Smokers of Blu Cigs electronic cigarettes already use technology to update an ancient practice. Rather than inhaling the smoke of e-cigarettes matchburning tobacco, they breathe in water vapor that delivers the same dose of nicotine provided by a traditional cigarette. But there is a social aspect to using the company’s e-cigarettes. Every time that a Blu pack is opened to retrieve or put away an e-cigarette, a blue LED light on the pack’s front is illuminated. According to the company, a blue light shining on the pack is a conversation starter that pleases users. With that in mind, Blu Cigs is adding a new component—RFID—to help its customers connect with each other, as well as start conversations between them. With an active RFID tag in each pack, one pack of Blu Cigs can detect the presence of another from the same manufacturer, and the packs will then light up and vibrate to indicate that someone in the vicinity also uses that brand. The system, expected to be made commercially available in August 2011, is known as BluBand.
A Blu pack holds five cartridges (also known as e-cigarettes), which look much like traditional cigarettes, powered by small batteries charged by a rechargeable battery in the pack itself, causing the blue light to pulsate. About the size of a traditional pack of cigarettes, the Blu pack can be plugged into a wall outlet or a computer to recharge its own battery. Each e-cigarette contains a sensor, a heater and a water-based mixture containing nicotine and other flavoring products (the company also offers a non-nicotine version of the mix), says Ramon Alarcon, Blu Cigs’ principal product-development engineer. When an individual sucks on the end of one of the e-cigarettes, its sensor detects that action and activates its heater. As heat is applied to the mix, the e-cigarette produces a mist that provides the physical sensation, appearance and flavor of smoke inhaled from a traditional cigarette.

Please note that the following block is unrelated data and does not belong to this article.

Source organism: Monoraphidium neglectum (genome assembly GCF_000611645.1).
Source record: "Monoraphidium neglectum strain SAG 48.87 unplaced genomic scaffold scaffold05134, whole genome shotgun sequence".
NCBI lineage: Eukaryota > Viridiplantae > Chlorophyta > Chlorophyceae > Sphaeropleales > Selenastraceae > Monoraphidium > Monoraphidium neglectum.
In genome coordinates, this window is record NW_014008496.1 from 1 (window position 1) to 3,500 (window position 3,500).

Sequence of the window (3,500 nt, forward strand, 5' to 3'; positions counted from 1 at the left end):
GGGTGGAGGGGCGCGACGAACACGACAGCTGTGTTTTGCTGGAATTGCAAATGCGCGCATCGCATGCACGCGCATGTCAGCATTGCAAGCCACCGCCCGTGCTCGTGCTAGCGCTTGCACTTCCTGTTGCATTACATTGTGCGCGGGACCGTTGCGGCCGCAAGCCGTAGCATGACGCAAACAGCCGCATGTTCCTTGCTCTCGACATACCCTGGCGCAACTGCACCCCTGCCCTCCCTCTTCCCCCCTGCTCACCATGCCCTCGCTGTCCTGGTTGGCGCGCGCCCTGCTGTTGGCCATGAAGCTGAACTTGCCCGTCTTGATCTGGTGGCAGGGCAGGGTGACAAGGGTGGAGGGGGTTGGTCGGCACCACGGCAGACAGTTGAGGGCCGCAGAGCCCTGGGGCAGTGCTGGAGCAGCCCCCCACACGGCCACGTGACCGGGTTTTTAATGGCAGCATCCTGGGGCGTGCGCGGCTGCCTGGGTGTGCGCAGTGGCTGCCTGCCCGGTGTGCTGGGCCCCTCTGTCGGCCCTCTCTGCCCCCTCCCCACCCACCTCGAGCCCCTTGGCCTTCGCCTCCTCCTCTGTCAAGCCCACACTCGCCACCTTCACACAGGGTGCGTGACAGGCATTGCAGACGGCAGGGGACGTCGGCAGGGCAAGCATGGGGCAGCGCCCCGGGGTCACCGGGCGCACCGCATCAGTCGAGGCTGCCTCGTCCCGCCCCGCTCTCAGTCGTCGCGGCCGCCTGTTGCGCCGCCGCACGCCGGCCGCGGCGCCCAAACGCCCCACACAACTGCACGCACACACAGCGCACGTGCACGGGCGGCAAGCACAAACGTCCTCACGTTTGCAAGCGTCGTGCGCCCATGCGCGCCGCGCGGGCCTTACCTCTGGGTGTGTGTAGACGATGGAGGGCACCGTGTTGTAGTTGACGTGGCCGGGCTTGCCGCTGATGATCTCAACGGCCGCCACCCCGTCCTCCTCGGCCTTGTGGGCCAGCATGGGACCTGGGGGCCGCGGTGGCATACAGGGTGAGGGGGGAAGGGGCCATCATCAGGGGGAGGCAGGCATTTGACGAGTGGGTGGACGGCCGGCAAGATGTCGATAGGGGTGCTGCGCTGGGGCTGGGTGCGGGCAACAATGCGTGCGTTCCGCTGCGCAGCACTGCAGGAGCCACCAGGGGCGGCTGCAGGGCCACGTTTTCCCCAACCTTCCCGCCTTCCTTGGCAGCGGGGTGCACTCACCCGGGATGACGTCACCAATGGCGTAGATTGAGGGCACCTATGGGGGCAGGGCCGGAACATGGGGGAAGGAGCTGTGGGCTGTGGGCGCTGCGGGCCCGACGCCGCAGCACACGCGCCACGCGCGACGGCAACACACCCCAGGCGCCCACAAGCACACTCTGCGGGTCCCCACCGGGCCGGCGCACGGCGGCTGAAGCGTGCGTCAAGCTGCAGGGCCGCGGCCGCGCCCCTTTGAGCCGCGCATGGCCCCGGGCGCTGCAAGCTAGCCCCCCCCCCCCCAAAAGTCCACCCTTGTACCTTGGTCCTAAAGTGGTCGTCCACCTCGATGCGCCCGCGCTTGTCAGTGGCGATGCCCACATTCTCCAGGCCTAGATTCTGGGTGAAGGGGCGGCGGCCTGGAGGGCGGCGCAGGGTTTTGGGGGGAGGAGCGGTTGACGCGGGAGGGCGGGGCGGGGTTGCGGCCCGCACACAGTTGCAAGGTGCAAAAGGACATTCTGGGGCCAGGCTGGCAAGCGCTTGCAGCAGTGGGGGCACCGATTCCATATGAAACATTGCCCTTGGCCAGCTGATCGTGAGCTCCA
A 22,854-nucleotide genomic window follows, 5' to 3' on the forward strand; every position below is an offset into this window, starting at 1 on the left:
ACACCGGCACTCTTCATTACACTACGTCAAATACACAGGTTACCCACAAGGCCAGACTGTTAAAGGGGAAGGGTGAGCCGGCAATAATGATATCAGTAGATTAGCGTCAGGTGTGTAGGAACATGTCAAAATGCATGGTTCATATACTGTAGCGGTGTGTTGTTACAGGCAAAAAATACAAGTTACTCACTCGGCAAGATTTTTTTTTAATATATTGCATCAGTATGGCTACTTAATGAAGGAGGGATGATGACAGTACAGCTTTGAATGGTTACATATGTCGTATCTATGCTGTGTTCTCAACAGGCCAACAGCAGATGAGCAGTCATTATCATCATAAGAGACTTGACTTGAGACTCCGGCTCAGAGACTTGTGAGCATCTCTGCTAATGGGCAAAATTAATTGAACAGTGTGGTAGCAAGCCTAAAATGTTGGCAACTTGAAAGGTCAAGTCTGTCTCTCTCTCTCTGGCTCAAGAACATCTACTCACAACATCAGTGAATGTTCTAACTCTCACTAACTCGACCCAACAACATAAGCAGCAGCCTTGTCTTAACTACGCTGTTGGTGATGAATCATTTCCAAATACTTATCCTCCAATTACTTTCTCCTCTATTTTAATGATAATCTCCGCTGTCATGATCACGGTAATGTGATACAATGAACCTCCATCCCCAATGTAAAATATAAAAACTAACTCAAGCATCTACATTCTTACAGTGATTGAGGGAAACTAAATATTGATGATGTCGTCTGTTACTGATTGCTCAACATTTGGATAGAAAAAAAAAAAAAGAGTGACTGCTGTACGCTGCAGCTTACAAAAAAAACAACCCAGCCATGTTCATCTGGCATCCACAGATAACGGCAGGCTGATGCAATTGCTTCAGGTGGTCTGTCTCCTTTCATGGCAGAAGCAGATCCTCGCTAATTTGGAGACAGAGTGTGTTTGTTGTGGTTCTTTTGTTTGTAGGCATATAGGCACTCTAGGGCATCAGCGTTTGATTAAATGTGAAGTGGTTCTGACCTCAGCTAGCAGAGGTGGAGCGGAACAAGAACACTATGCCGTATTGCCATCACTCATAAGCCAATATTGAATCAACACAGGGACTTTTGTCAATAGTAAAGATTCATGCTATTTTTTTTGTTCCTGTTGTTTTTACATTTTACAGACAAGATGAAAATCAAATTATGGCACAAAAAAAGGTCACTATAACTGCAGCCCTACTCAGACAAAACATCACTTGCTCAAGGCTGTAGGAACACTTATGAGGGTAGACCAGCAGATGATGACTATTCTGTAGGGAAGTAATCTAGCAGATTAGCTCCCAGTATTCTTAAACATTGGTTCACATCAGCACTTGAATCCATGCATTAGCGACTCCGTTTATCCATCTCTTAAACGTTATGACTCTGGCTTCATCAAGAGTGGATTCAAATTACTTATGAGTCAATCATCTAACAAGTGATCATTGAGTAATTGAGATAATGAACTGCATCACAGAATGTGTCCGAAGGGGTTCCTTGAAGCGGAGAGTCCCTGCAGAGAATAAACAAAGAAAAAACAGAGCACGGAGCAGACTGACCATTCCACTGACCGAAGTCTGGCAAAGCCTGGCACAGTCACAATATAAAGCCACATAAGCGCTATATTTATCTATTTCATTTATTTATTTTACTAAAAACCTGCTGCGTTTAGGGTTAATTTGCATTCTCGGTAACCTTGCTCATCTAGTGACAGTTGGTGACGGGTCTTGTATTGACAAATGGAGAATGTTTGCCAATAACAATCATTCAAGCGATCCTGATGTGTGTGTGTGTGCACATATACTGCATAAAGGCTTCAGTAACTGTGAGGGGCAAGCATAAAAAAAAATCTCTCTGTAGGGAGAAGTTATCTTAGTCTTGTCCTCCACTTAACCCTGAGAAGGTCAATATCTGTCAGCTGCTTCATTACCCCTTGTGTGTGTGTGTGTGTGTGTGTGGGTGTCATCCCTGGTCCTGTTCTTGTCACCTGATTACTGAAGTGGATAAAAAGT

The Blu pack has a light that illuminates each time it is opened.
The company has sold 500,000 packs to date, and based on feedback from its customers, it found that the electronic pack with its glowing blue light was a conversation starter. Smokers reported that in public places, such as restaurants, nightclubs or bars, other people often asked them about the packs. Blu Cigs has since developed technology that it hopes will further encourage conversations. The solution includes a transceiver that both sends and receives RFID transmissions. The transceiver, embedded in the center of the pack, includes a battery, a chip and an antenna. The chip stores the transceiver’s unique ID number, which can be transmitted several times per second, Alarcon says. He declines to provide the specific RF frequency or air-interface protocol that the system will employ, but notes that it will transmit within an industrial, scientific and medical (ISM) RF band that can operate in both Europe and North America.